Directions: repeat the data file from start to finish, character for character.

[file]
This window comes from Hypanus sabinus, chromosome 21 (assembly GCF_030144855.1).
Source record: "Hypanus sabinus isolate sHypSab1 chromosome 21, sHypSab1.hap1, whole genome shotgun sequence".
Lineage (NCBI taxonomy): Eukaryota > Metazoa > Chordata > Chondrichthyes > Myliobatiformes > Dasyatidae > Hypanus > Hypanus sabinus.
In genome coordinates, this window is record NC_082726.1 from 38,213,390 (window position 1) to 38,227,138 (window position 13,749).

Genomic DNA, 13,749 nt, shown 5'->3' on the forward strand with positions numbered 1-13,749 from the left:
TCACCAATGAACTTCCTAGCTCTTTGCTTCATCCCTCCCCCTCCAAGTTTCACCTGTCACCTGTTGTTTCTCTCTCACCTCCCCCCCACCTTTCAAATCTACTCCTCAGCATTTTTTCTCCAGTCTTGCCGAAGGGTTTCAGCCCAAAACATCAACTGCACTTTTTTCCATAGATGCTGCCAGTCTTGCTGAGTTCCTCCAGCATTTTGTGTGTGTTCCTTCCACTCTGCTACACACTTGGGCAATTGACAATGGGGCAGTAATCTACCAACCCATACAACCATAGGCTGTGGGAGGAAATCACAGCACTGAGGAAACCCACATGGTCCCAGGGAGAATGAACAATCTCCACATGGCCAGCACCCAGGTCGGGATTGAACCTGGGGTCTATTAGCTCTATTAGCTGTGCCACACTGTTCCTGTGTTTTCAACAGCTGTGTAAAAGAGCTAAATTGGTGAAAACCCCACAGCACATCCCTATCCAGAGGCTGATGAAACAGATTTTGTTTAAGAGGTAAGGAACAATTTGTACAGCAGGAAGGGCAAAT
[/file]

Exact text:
This window comes from Hypanus sabinus, chromosome 21 (assembly GCF_030144855.1).
Source record: "Hypanus sabinus isolate sHypSab1 chromosome 21, sHypSab1.hap1, whole genome shotgun sequence".
Lineage (NCBI taxonomy): Eukaryota > Metazoa > Chordata > Chondrichthyes > Myliobatiformes > Dasyatidae > Hypanus > Hypanus sabinus.
In genome coordinates, this window is record NC_082726.1 from 38,213,390 (window position 1) to 38,227,138 (window position 13,749).

Genomic DNA, 13,749 nt, shown 5'->3' on the forward strand with positions numbered 1-13,749 from the left:
TCACCAATGAACTTCCTAGCTCTTTGCTTCATCCCTCCCCCTCCAAGTTTCACCTGTCACCTGTTGTTTCTCTCTCACCTCCCCCCCACCTTTCAAATCTACTCCTCAGCATTTTTTCTCCAGTCTTGCCGAAGGGTTTCAGCCCAAAACATCAACTGCACTTTTTTCCATAGATGCTGCCAGTCTTGCTGAGTTCCTCCAGCATTTTGTGTGTGTTCCTTCCACTCTGCTACACACTTGGGCAATTGACAATGGGGCAGTAATCTACCAACCCATACAACCATAGGCTGTGGGAGGAAATCACAGCACTGAGGAAACCCACATGGTCCCAGGGAGAATGAACAATCTCCACATGGCCAGCACCCAGGTCGGGATTGAACCTGGGGTCTATTAGCTCTATTAGCTGTGCCACACTGTTCCTGTGTTTTCAACAGCTGTGTAAAAGAGCTAAATTGGTGAAAACCCCACAGCACATCCCTATCCAGAGGCTGATGAAACAGATTTTGTTTAAGAGGTAAGGAACAATTTGTACAGCAGGAAGGGCAAAT